I need to do this, to keep going. The voices though, they won’t want stop coming. I think they want out and so I try to get them out but I don’t think I’m doing it right because they keep coming back.
I try to manifest the complexities in their truth. We all want truth. Truth. In the dark white blankness. To get out whatever is inside the light behind my heart, and wakes me from my sleep, even when I wish I could sleep forever. Truth. Is subjective but language is real. And I see language like a can of paint—no multiple cans of paint, a closetful of cans of paint all stacked up on top of each other. Rows and columns in all kinds of shades; and even if I used whole rows and columns, painting everyday, I’d get nowhere because the closet is that deep.
There’s a pain shaded paint, a lime green one called vodka tonic, black with gold sparkles is called gossip, there’s one gritty black and white one, like static on the television called for the grade, which is quite similar to the shade of lazy.
It can get messy when your tongue devours words like a blue otter pop on the first day of July. It can get unequivocal and tiresome. It can get mischievous and unbearable because I’m tenacious about my truth seeking mission and I don’t want to stop until I’ve said just what I was trying to say, like I’m carving each sentence out of a block of ice, and my tongue is on fire.
Stars of Summer
Brian sits at his desk the layers of paper flattened out underneath
the glass. He looks up at the calendar still stuck
on August: Milford account update; pick up dry cleaning;
electricity bill; student loan bill: everything past due. The
lamp curled over shoving light on graphs between manila folders
with dates on white labels. His elbow pushes at the stack
making it widen when he adjusts the lamp to shine on the glass.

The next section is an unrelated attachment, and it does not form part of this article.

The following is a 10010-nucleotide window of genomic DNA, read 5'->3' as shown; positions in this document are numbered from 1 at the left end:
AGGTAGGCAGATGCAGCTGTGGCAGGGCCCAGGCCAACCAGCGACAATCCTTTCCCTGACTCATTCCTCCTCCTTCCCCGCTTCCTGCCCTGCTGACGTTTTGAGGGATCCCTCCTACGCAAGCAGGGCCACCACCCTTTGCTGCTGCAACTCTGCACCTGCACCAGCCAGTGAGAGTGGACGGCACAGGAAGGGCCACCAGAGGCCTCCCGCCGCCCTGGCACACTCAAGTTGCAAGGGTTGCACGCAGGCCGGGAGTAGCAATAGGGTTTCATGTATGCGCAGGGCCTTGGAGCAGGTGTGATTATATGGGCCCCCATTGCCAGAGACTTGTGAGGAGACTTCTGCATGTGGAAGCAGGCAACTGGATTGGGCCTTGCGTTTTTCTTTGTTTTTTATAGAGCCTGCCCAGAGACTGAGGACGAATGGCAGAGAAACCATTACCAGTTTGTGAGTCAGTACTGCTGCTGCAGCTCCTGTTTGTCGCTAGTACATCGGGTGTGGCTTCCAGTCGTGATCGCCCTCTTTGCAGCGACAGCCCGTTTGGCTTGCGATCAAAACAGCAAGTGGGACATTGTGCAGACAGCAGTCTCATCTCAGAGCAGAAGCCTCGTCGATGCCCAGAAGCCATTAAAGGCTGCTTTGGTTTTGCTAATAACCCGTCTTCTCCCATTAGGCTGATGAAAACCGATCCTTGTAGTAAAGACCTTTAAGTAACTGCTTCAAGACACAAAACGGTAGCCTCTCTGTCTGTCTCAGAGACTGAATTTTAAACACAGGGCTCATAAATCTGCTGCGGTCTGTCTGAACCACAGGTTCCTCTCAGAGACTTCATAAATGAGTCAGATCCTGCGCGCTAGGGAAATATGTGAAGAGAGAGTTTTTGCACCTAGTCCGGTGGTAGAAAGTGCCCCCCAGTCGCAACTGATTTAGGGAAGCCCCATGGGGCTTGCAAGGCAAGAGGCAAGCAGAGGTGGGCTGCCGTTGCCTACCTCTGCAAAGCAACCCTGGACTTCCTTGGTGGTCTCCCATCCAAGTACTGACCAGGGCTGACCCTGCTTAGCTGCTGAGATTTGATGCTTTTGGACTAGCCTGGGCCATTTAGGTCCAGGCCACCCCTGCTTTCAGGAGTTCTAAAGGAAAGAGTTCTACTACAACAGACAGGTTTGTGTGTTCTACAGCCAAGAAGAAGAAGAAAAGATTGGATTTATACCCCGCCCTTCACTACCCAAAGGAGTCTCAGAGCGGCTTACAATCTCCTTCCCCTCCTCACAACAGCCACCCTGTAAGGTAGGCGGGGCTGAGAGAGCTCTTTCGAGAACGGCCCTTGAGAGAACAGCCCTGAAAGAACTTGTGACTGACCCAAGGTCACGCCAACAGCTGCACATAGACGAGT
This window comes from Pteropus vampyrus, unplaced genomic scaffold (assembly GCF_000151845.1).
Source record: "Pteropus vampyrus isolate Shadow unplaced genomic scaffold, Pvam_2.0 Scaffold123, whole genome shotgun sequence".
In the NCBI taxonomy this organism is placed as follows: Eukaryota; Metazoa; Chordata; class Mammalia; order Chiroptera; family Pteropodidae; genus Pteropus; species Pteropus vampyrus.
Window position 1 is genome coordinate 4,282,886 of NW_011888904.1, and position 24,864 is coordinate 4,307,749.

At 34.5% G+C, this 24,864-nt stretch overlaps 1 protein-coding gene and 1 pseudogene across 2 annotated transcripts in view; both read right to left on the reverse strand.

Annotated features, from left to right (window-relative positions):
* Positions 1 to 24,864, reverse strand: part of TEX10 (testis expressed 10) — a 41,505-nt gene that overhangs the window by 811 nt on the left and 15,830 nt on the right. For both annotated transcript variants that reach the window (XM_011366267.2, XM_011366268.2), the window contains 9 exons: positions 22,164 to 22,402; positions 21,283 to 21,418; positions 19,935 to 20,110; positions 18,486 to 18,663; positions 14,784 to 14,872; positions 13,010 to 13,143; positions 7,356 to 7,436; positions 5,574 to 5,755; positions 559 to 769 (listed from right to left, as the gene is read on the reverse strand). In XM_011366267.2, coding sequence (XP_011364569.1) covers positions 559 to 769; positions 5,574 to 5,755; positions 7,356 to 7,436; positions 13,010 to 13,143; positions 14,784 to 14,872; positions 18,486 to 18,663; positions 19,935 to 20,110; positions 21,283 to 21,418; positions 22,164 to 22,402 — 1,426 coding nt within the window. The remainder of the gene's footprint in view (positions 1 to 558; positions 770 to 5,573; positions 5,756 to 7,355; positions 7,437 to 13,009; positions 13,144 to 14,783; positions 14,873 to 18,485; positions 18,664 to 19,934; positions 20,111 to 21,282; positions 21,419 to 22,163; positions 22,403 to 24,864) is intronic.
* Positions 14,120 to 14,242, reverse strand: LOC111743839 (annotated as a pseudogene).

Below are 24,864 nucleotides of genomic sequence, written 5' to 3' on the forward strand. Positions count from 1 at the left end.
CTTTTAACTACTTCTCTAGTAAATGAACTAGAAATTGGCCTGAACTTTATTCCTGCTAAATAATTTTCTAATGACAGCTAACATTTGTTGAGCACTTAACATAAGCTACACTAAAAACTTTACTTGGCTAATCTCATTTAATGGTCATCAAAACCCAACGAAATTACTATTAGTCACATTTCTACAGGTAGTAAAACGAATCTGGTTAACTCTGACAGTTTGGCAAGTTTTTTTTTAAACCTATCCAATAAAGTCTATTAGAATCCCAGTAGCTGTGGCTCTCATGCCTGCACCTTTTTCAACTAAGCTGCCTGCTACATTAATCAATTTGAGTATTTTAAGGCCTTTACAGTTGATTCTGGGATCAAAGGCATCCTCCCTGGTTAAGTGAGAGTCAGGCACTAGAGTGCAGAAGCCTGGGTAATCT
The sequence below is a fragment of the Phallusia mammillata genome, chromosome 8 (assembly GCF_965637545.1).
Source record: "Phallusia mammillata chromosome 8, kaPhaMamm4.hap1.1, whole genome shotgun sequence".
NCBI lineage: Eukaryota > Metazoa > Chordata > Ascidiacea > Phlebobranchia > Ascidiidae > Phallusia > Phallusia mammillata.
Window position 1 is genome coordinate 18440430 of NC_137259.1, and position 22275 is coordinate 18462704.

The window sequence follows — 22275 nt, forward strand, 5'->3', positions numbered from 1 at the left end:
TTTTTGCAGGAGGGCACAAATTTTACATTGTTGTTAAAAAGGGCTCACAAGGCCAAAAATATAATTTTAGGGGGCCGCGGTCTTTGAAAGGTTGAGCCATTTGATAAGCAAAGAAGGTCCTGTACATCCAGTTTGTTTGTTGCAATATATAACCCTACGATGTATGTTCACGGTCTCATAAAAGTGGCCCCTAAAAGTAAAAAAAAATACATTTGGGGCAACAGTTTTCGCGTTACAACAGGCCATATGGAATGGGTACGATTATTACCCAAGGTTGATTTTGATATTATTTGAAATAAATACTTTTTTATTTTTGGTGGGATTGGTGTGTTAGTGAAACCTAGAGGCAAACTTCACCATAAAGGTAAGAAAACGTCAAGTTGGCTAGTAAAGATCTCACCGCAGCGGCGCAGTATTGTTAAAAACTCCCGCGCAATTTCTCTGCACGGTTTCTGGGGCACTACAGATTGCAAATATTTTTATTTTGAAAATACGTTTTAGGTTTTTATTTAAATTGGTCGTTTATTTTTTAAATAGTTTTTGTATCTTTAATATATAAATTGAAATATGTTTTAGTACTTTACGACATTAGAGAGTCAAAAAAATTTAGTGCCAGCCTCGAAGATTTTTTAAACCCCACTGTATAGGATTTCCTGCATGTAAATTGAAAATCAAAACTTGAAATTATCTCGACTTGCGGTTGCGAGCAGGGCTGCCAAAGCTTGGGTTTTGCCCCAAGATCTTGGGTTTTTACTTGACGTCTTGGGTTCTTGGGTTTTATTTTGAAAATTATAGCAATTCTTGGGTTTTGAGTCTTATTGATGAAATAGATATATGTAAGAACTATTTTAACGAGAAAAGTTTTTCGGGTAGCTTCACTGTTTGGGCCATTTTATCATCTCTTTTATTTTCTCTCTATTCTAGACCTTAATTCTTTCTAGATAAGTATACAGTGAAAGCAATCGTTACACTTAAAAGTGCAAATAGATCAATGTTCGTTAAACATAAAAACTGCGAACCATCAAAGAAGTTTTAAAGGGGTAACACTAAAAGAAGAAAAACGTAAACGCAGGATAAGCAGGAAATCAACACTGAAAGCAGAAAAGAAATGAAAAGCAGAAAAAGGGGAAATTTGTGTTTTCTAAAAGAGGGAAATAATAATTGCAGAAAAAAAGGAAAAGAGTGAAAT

His duffle, spilling out, sits next to the
door leaning over on itself like an old man with a cane.
It’s raining outside the window in his studio smacking
down on the pavement. The sun will be up soon trying to
break through his curtain-less blinds along with loud
horns and screeching tires.
He holds the glass to his face with his palm. Bottoms up. He takes in deep breaths, taking a large hit of the glass his cheeks ballooning. A hot feeling starts to catch around his neck and move down his throat into his stomach unsettling and suffocating like carsickness in the middle of the backseat. The glass is opaque as he slams it down to the desk, panting, and clutching at it. “God dammit,” he says, “God damn it all.”
Brian stood outside the San Antonio Airport waiting for Charlie’s faded blue jeep to drive up, the paint so worn you could see the metal. He gave Brian a nod signaling the door handle worked, and after Brian moved over the Snickers bar wrappers, socks, shoes, and empty bottles, he sat down, and Charlie told him where to find the find stash and the papers, and to check under the seat for the flask.
Charlie always picked Brian up from the airport when he was coming home to visit. It wasn’t a problem since they’ve been next-door neighbors since both of them can remember.
“You sure you don’t want to hit this, I saved it for you? I got it from this chick I met at Psychfest. It’s from San Francisco.”
“It smells great, but I’m good, really. Besides, we’re almost home.”
“You act like they don’t know. I think I saw them smoking a joint on the porch once,” said Charlie.
Brian laughed, throwing his head back and slapping his knees. “Vicki and Rock. I wish. I wish that were true,” Brian said, “just so you could tell me about it.”
“Anyway, the point is you’re an adult, an adult with a degree. You can do whatever you want.”
Charlie had slipped into his house by the time Brian got his bag from the trunk. He put it down on his front steps to pull the screen door open when his mom yanked it open. “My baby!” she said, wiping her hands on her apron. “How is my baby? Put that bag down and give your momma a hug,” she said, wrapping her arms around Brian. “Dinner’s almost done, all right. I know you got to be hungry, look at you just skin and bones, what have you been eatin boy?”
“Vicki, give the boy some room to breathe,” Rock said, coming in from the backyard holding a spatula in one hand, a beer in the other.
“Oh hush now Rock, I know how long it’s been since I saw him, but he’s home now,” she said, looking at Rock and then back to Brian. “He’s home now,” she said, kissing Brian on the cheek.
“You done now Vick?”
Vicki scowled at her husband, “I’m gonna go finish cooking, you know your dad’s been out there burning everything up. Charlie comin over?”